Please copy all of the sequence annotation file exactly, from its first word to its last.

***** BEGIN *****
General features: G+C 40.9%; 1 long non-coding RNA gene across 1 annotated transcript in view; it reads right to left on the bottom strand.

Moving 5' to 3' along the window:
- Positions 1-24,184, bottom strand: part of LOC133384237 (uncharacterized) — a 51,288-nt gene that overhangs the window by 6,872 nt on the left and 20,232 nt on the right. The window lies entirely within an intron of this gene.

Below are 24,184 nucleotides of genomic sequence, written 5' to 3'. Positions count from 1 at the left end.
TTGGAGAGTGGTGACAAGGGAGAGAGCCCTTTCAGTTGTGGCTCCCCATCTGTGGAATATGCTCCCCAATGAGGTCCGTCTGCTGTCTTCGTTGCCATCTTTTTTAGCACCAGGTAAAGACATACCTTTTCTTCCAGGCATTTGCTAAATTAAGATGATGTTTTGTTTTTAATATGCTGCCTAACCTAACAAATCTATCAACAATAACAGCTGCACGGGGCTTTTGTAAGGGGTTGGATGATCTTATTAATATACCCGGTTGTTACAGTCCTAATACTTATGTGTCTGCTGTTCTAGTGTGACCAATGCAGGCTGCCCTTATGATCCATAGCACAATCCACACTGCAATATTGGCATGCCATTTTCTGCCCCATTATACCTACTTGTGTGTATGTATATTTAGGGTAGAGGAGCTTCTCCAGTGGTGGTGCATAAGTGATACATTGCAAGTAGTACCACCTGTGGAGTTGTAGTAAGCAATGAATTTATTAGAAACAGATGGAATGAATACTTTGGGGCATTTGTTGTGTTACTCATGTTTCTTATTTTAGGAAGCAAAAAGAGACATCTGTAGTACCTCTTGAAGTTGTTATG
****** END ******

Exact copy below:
General features: G+C 40.9%; 1 long non-coding RNA gene across 1 annotated transcript in view; it reads right to left on the bottom strand.

Moving 5' to 3' along the window:
- Positions 1-24,184, bottom strand: part of LOC133384237 (uncharacterized) — a 51,288-nt gene that overhangs the window by 6,872 nt on the left and 20,232 nt on the right. The window lies entirely within an intron of this gene.

Below are 24,184 nucleotides of genomic sequence, written 5' to 3'. Positions count from 1 at the left end.
TTGGAGAGTGGTGACAAGGGAGAGAGCCCTTTCAGTTGTGGCTCCCCATCTGTGGAATATGCTCCCCAATGAGGTCCGTCTGCTGTCTTCGTTGCCATCTTTTTTAGCACCAGGTAAAGACATACCTTTTCTTCCAGGCATTTGCTAAATTAAGATGATGTTTTGTTTTTAATATGCTGCCTAACCTAACAAATCTATCAACAATAACAGCTGCACGGGGCTTTTGTAAGGGGTTGGATGATCTTATTAATATACCCGGTTGTTACAGTCCTAATACTTATGTGTCTGCTGTTCTAGTGTGACCAATGCAGGCTGCCCTTATGATCCATAGCACAATCCACACTGCAATATTGGCATGCCATTTTCTGCCCCATTATACCTACTTGTGTGTATGTATATTTAGGGTAGAGGAGCTTCTCCAGTGGTGGTGCATAAGTGATACATTGCAAGTAGTACCACCTGTGGAGTTGTAGTAAGCAATGAATTTATTAGAAACAGATGGAATGAATACTTTGGGGCATTTGTTGTGTTACTCATGTTTCTTATTTTAGGAAGCAAAAAGAGACATCTGTAGTACCTCTTGAAGTTGTTATG